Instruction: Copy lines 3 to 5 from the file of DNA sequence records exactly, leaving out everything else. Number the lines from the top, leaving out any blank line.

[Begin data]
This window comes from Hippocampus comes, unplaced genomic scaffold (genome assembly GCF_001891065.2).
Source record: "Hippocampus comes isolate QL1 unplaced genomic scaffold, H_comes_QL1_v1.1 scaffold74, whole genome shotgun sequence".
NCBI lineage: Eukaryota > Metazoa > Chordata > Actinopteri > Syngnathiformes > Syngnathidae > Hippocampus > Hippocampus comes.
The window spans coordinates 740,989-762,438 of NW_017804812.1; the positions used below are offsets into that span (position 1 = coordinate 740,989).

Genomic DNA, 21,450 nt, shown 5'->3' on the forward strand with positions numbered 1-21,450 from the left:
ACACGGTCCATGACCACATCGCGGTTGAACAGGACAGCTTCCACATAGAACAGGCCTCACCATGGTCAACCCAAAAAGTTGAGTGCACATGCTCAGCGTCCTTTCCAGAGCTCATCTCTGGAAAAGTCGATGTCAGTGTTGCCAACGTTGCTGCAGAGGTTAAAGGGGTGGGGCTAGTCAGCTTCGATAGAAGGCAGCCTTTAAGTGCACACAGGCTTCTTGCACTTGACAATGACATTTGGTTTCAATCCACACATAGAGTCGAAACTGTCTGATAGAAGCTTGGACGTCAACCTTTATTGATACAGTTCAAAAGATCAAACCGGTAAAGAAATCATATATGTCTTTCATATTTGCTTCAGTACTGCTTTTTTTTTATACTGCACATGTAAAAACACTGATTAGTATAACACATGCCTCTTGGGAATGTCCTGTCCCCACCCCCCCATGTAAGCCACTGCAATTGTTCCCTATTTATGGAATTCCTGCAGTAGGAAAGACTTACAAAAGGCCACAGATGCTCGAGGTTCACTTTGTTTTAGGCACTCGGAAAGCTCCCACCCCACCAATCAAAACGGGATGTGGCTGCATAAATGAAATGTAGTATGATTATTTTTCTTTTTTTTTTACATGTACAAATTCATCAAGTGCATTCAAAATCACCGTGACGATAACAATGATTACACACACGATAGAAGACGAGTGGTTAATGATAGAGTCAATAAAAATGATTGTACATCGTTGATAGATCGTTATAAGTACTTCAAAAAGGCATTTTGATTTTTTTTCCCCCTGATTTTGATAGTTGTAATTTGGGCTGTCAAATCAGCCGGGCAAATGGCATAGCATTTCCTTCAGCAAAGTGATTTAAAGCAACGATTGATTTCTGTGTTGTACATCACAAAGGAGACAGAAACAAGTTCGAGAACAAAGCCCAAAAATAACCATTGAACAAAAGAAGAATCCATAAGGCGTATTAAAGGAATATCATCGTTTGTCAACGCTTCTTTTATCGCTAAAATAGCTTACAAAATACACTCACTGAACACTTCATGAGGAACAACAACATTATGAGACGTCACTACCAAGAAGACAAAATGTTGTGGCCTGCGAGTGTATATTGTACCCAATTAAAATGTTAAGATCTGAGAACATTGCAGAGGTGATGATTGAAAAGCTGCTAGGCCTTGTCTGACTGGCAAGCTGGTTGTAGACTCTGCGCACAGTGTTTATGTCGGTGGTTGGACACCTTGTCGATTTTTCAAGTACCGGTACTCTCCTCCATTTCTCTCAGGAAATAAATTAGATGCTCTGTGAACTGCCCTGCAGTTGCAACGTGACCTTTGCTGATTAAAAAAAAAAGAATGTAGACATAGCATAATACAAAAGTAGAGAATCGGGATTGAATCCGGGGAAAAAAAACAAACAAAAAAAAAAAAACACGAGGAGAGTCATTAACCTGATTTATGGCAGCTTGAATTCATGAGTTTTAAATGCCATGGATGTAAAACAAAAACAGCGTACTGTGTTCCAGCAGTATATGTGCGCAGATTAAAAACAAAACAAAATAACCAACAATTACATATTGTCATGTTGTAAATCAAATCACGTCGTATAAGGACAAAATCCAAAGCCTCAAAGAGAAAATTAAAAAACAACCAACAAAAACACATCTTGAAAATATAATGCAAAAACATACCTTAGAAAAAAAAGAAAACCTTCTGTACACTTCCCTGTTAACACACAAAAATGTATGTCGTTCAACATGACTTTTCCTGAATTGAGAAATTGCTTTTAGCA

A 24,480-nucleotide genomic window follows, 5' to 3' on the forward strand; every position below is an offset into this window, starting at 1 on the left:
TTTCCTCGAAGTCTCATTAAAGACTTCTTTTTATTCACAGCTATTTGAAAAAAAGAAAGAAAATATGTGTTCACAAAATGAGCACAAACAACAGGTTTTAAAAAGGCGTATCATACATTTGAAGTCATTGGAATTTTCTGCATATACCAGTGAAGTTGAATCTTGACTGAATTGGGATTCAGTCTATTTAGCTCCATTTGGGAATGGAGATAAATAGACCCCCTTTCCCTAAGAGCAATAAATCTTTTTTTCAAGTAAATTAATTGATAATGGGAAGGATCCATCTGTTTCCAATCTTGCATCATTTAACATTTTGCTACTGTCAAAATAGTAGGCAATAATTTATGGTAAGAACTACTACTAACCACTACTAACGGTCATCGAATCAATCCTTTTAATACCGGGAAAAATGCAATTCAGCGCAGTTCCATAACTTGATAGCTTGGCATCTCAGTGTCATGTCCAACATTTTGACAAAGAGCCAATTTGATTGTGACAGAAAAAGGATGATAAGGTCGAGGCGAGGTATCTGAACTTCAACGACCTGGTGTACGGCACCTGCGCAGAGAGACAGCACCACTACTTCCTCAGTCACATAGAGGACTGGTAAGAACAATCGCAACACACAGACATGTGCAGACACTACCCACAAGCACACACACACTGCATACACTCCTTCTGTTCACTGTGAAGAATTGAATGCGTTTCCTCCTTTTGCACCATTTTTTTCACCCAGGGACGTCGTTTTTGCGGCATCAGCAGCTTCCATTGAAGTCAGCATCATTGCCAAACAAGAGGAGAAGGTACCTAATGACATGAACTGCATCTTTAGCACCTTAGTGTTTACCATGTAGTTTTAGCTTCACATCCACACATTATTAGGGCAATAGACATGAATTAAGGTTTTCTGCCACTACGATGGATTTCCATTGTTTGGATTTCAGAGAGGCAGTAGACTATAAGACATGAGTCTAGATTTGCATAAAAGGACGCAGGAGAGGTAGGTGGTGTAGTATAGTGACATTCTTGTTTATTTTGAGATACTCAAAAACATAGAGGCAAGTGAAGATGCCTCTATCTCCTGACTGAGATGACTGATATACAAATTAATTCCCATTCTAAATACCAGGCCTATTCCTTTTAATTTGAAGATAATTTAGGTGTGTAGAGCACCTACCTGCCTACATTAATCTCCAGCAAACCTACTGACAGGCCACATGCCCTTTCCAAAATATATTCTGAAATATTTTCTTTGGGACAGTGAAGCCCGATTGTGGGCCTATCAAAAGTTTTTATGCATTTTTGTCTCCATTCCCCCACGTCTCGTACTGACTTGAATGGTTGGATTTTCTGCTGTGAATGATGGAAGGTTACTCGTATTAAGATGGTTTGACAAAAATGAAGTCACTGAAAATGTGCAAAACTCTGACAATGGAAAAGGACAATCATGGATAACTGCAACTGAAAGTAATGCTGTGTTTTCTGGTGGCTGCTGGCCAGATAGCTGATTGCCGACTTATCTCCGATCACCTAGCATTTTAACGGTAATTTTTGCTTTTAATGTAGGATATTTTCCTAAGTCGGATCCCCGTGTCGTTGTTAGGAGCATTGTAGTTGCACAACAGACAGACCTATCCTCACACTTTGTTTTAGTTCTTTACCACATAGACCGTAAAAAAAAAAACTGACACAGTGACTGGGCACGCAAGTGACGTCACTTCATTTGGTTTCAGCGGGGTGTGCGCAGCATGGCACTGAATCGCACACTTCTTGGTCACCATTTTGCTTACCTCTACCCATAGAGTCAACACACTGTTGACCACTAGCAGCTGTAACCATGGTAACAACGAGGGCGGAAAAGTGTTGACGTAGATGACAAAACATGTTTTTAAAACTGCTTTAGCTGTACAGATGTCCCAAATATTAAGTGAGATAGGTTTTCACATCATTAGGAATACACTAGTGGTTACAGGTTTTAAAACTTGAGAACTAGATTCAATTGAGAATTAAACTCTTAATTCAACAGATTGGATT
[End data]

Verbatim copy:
NCBI lineage: Eukaryota > Metazoa > Chordata > Actinopteri > Syngnathiformes > Syngnathidae > Hippocampus > Hippocampus comes.
The window spans coordinates 740,989-762,438 of NW_017804812.1; the positions used below are offsets into that span (position 1 = coordinate 740,989).

Genomic DNA, 21,450 nt, shown 5'->3' on the forward strand with positions numbered 1-21,450 from the left: